Last summer, on a visit to my home city of Bengaluru, I stood waiting for a train at the newly renamed Dr BR Ambedkar Vidhana Soudha metro station. In the background, I could hear the gentle twangs of a veena in the style of Carnatic classical music. The contrast between the name of the station and the style of music, which has been the reserve of upper castes for centuries, was quite amusing to me. However, the music is so ubiquitous in the city that I doubt most long-term residents even notice it. To many outsiders, it is a defining marker of Bengaluru’s culture.
I wondered how many of these defining cultural markers reflect the true demography of Bengaluru. How did a cosmopolitan and diverse city of mostly meat-eating people come to largely be thought of as a city of idli, dosa, filter coffee and Carnatic music? The culture of indigenous settlers, working castes and those who live in auto-constructed spaces—which most residents, without the slightest sense of tragic irony, call “colonies”—is omitted from the mainstream. When one thinks of Bengaluru, one rarely thinks of the hip-hop, the football grounds or the beef stalls that are integral to the culture of its poorer citizens. As the city globalises, these are the cultural practices that would be allowed to vanish; what would survive are the idli, dosa, filter coffee and Carnatic music, considered more “worthy” of preservation.
Across India, the dominant story of any megacity is untouched by the stories of the marginalised communities that live there. You could be a Pardhi tribal living in and around the same street corner in Mumbai for the last three generations, but your story would always be of the “migrant in the city” or “the homeless in the city”; it would never be the story of the city. This is precisely what makes the Tamil film-director Pa Ranjith’s films path-breaking. When Ranjith tells the stories of Vyasarpadi or Dharavi—auto-constructed neighbourhoods laden with histories of oppressed castes—he is insisting they are the stories of Chennai and Mumbai. Drawing from legendary anti-caste thinkers, Ranjith is moving us towards a greater understanding of a new third-world urbanism.
Ranjith’s first film to buck the trend in urban portrayals was 2014’s Madras, a film about a rivalry between two political parties in Vyasarpadi. Although the working-caste neighbourhoods of north Chennai had appeared in films such as Gemini, Pudhupettai and Polladhavan, Madras produced a new imagination of the city. “[Madras] did a daring thing,” the reviewer Apoorva Sripathi noted, “saying that north Chennai was Madras, not the West Mambalam, Adyar or Egmore neighbourhoods of Mani Ratnam or Gautam Menon, kings of the Chennai padam.” Ranjith’s Vyasarpadi showed the lives of its IT professionals, young hip-hop lovers, football players and working women. The film does not apologise for or explain the neighbourhood in the city. Rather, it firmly and confidently argues that the city would be nothing without the neighbourhood, asserting its right to the city with the title of the film. In this, Ranjith’s ancestor seems to be the American writer James Baldwin, who wrote in his Notes of a Native Son: “The story of the Negro in America is the story of America.”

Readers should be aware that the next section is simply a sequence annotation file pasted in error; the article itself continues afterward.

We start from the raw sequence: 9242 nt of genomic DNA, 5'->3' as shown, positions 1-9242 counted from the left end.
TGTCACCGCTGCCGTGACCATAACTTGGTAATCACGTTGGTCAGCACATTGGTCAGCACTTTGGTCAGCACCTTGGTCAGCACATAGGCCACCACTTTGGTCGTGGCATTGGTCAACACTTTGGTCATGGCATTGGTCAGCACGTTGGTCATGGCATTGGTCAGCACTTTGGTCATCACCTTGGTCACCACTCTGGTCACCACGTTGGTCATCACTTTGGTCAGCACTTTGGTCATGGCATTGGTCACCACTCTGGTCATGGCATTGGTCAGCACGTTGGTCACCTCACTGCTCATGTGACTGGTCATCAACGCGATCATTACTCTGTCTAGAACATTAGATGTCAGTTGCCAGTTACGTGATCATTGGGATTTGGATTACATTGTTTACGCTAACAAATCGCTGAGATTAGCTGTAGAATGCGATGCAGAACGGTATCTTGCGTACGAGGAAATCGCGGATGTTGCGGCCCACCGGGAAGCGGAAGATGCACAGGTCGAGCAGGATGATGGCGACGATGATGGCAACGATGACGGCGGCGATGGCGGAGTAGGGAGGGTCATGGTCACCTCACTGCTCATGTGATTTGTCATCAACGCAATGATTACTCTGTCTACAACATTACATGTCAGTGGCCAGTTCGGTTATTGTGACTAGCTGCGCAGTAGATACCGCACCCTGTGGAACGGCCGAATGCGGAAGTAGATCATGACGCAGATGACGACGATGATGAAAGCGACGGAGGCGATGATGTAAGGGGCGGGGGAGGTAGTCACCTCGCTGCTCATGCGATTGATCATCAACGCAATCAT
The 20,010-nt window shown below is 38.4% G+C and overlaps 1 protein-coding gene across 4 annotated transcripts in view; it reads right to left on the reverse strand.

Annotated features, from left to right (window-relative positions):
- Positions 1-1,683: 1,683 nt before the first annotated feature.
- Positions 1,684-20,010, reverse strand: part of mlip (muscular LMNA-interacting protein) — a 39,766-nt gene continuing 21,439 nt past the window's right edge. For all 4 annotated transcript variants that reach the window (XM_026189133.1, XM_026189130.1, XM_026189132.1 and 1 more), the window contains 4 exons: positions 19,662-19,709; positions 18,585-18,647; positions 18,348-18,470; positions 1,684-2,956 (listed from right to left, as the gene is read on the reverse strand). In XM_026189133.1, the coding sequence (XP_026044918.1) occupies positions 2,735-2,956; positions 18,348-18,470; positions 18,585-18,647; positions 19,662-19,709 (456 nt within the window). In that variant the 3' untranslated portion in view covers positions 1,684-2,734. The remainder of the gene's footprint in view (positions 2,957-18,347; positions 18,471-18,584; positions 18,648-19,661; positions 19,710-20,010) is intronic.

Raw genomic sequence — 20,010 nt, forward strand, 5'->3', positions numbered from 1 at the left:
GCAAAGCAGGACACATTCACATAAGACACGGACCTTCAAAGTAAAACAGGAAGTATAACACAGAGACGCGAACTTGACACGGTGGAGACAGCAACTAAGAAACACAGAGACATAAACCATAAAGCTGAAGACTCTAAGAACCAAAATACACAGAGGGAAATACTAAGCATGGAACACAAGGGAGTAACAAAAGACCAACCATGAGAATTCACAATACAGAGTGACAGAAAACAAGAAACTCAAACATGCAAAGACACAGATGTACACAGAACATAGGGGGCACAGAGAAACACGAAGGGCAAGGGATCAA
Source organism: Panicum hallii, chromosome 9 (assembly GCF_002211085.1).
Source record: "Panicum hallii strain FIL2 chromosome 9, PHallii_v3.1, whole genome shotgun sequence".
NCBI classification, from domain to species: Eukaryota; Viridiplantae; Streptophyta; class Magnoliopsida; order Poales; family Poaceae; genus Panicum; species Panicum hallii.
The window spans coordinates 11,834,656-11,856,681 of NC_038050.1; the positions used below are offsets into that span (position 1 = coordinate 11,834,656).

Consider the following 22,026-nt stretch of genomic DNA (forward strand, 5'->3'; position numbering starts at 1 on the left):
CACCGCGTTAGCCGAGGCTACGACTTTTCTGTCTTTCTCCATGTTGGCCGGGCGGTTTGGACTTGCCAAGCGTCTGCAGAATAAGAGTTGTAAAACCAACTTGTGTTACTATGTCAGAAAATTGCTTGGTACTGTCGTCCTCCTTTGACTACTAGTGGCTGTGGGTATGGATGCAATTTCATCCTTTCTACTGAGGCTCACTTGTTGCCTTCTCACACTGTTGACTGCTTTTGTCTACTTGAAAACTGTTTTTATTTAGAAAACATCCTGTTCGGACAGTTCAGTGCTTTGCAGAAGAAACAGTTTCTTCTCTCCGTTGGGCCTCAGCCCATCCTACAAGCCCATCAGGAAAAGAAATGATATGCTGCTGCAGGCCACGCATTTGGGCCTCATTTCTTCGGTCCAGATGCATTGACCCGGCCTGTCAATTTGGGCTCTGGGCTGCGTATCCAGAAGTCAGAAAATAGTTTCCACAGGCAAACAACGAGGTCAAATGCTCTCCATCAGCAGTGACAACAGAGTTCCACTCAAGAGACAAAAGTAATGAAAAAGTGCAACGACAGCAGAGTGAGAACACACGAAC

Kaala does for Mumbai what Madras did for Chennai. Ranjith gives us a quintessential Mumbai film, except through the eyes of a lower-caste Tamil basti in Dharavi fighting to keep its land, which is under the threat of seizure from a politician. Ranjith defies the Oscar-winning legacy of depicting the area as unsanitary and unsafe. Much like Madras, Kaala adopts a social-realist approach, taking us into the vibrant living space of a community. Elders join kids in playing gully cricket; celebrations, festivals and processions are held in small open spaces; freestyle dancers and rappers are shown performing. In showing us these relationships closely, Ranjith gives us a much better idea of the area than the distanced, disconnected ethnography and “fieldwork” produced by many journalists, artists and academics.